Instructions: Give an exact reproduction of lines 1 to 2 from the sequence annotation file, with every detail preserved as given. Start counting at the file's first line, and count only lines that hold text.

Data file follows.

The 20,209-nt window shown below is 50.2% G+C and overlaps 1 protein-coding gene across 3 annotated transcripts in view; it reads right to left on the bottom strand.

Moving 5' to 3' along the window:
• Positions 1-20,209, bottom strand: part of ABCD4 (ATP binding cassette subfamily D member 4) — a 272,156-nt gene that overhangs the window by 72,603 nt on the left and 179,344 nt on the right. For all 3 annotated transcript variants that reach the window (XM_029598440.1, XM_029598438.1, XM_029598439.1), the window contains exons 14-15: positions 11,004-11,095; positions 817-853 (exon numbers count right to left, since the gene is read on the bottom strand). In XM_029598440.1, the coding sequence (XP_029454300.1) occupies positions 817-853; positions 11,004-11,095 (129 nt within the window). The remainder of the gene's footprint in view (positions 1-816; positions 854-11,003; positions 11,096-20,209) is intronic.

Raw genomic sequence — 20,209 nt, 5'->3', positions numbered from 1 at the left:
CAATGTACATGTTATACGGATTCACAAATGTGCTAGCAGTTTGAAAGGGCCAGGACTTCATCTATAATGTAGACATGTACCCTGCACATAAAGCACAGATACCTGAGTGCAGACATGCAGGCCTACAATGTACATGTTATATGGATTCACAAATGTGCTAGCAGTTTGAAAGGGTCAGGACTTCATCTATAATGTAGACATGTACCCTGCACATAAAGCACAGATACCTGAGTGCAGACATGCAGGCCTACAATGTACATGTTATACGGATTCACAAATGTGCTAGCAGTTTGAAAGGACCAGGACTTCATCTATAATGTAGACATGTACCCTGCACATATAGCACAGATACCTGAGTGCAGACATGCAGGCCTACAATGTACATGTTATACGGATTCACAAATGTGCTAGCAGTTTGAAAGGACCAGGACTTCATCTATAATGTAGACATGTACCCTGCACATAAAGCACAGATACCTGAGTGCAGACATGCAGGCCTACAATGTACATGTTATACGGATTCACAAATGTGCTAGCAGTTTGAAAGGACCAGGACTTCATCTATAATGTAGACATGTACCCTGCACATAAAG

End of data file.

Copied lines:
The 20,209-nt window shown below is 50.2% G+C and overlaps 1 protein-coding gene across 3 annotated transcripts in view; it reads right to left on the bottom strand.

Moving 5' to 3' along the window: